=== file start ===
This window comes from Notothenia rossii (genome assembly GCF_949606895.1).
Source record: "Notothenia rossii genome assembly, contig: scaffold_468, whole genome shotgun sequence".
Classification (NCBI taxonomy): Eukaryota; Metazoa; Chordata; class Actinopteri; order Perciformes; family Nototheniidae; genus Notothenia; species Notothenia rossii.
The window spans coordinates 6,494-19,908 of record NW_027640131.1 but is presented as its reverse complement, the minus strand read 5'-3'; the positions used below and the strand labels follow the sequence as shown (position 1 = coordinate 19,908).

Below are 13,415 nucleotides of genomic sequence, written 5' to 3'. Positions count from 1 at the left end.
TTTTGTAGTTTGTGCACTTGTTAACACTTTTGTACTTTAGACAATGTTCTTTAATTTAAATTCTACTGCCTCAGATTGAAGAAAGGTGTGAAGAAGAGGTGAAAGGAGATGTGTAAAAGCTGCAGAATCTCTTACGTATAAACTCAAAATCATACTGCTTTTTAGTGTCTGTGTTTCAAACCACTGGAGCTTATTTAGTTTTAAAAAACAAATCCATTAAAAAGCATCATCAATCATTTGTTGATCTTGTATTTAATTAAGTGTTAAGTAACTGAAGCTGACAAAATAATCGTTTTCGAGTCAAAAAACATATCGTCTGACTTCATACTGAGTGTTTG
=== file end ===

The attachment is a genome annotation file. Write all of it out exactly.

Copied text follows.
This window comes from Notothenia rossii (genome assembly GCF_949606895.1).
Source record: "Notothenia rossii genome assembly, contig: scaffold_468, whole genome shotgun sequence".
Classification (NCBI taxonomy): Eukaryota; Metazoa; Chordata; class Actinopteri; order Perciformes; family Nototheniidae; genus Notothenia; species Notothenia rossii.
The window spans coordinates 6,494-19,908 of record NW_027640131.1 but is presented as its reverse complement, the minus strand read 5'-3'; the positions used below and the strand labels follow the sequence as shown (position 1 = coordinate 19,908).

Below are 13,415 nucleotides of genomic sequence, written 5' to 3'. Positions count from 1 at the left end.
TTTTGTAGTTTGTGCACTTGTTAACACTTTTGTACTTTAGACAATGTTCTTTAATTTAAATTCTACTGCCTCAGATTGAAGAAAGGTGTGAAGAAGAGGTGAAAGGAGATGTGTAAAAGCTGCAGAATCTCTTACGTATAAACTCAAAATCATACTGCTTTTTAGTGTCTGTGTTTCAAACCACTGGAGCTTATTTAGTTTTAAAAAACAAATCCATTAAAAAGCATCATCAATCATTTGTTGATCTTGTATTTAATTAAGTGTTAAGTAACTGAAGCTGACAAAATAATCGTTTTCGAGTCAAAAAACATATCGTCTGACTTCATACTGAGTGTTTG